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April 30, 2021 at 9:00 am

Class of 2021 | Ceara Purcell Digs into Brachiopods, Environmental Change

Ceara Purcell, working in the field

Ceara Purcell

Ceara Purcell dug deep at Ohio University, and not just for her research material, which lay buried in the stratifications of Earth’s history.

She also explored the philosophical and intellectual depths of what it means to be a scientist, “the difference between memorizing rules and regurgitating facts and truly internalizing concepts so that we can apply them in useful and insightful ways.”

Before the pandemic hit, Purcell was able to present at the annual meeting of the  Geological Society of America with her M.S. in Geological Sciences adviser Dr. Alycia Stigall. She received a Geological Sciences Alumni Research Grant and Summer Fellowship to support her work, along with a Ying-Chien Chang Graduate Scholarship.

She finishes this chapter of her research with her thesis on “How did ecological niches evolve during Late Ordovician environmental change? A test using Laurentian brachiopods.” Purcell’s next stop is a Ph.D. program.

Q: What stands out in your mind as you think about graduating despite COVID? 

A: Nothing puts graduate school in perspective like a global pandemic.

Q: What are your next steps/future plans? 

A: I will be moving on to a Ph.D. program, where I will continue working on paleontology and geology.

Q: Who were your favorite professors and how did they make an impact on your life?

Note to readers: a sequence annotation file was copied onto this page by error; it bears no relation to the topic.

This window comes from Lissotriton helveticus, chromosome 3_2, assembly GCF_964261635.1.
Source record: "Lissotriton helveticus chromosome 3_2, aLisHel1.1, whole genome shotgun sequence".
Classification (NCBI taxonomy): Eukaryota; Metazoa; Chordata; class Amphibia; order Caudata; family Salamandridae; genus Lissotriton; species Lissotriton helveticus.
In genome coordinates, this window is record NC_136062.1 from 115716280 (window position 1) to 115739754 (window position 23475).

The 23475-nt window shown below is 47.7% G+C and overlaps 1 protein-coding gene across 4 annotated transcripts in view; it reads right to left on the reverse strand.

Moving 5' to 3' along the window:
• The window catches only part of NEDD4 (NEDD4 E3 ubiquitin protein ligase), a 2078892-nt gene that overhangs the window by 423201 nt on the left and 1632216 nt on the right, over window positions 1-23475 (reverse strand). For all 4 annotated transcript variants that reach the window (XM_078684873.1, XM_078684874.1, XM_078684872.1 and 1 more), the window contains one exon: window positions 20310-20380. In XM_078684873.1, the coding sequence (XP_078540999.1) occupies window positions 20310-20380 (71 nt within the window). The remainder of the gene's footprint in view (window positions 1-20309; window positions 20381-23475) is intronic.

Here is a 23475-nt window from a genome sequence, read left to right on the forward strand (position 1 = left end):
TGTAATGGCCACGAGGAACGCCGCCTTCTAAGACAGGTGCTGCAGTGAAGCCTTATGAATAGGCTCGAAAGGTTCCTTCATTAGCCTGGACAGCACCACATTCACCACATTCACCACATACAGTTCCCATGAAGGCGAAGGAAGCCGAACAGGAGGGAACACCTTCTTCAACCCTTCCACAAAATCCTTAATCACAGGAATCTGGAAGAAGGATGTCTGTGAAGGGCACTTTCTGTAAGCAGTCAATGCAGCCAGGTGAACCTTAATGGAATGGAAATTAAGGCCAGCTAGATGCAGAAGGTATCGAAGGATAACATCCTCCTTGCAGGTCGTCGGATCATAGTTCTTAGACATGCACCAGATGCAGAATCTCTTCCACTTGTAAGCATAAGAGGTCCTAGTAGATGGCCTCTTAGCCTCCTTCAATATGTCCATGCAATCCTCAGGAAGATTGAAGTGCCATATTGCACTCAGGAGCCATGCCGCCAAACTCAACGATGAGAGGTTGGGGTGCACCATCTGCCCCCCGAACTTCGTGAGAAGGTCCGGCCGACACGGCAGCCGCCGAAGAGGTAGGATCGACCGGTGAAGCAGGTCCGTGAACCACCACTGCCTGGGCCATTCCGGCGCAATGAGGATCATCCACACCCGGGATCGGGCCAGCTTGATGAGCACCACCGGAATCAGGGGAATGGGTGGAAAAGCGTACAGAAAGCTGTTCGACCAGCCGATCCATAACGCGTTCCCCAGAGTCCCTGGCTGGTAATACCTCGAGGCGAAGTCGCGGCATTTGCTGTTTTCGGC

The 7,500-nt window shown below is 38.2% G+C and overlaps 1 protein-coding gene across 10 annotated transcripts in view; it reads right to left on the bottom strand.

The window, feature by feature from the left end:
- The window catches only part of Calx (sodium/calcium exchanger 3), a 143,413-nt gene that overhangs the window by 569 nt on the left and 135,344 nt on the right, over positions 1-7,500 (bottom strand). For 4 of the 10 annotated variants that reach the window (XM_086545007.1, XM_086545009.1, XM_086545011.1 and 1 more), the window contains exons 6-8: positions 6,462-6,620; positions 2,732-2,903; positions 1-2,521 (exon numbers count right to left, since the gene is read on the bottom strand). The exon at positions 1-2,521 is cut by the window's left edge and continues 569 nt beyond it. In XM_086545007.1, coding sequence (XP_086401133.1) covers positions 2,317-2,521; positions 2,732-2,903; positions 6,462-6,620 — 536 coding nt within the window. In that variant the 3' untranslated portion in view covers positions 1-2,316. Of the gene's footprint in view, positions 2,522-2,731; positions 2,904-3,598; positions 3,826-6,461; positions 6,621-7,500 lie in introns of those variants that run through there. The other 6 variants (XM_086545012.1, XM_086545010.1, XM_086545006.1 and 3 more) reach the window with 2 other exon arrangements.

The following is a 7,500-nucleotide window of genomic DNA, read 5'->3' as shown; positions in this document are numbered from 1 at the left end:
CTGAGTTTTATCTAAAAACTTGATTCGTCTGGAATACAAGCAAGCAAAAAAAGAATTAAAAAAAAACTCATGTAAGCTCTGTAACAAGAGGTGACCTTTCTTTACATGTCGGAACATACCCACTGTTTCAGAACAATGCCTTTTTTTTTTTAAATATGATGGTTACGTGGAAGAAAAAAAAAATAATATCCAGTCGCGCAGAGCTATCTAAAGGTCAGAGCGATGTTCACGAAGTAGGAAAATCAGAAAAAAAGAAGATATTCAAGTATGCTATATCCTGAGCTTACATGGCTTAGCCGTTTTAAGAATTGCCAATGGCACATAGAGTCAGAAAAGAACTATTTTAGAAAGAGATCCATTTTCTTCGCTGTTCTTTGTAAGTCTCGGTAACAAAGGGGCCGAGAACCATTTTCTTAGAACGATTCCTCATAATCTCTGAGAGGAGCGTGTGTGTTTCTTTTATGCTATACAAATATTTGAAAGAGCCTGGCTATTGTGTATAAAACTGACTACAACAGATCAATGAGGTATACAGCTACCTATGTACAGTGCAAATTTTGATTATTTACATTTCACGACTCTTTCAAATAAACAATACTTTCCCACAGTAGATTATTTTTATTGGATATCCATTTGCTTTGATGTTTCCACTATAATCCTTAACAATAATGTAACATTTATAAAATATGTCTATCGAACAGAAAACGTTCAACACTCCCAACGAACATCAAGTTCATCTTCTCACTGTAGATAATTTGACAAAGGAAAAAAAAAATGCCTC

A: Dr. Greg Springer in the Geology Department was an excellent teacher, and I thoroughly enjoyed his class. He stressed the philosophical and intellectual aspects of science that help define the difference between memorizing rules and regurgitating facts and truly internalizing concepts so that we can apply them in useful and insightful ways. I really hope I don’t let him down.

Q: What was your ah-ha moment at OHIO—that point where you said to yourself, “I’ve got this!”? 

A: When I turned in my thesis for final review, I knew I would be okay.

Q:  What was the hardest hill you had to climb (not counting Jeff Hill) at OHIO? And how did you overcome challenges or obstacles in your path? 

A: Data collection was extremely tedious for my project and required a lot of self-discipline. I had to dedicate strict times to work and not deviate from them, but in the end, it paid off.

Q: What are your favorite OHIO memories? 

A: Walking along the bike trail by the river when the weather was good.

Q: What’s the one thing you would tell a new OHIO student not to miss?  

A: Check out the cherry trees, they are lovely, but they do not last long. Plus, the groundhogs are adorable.

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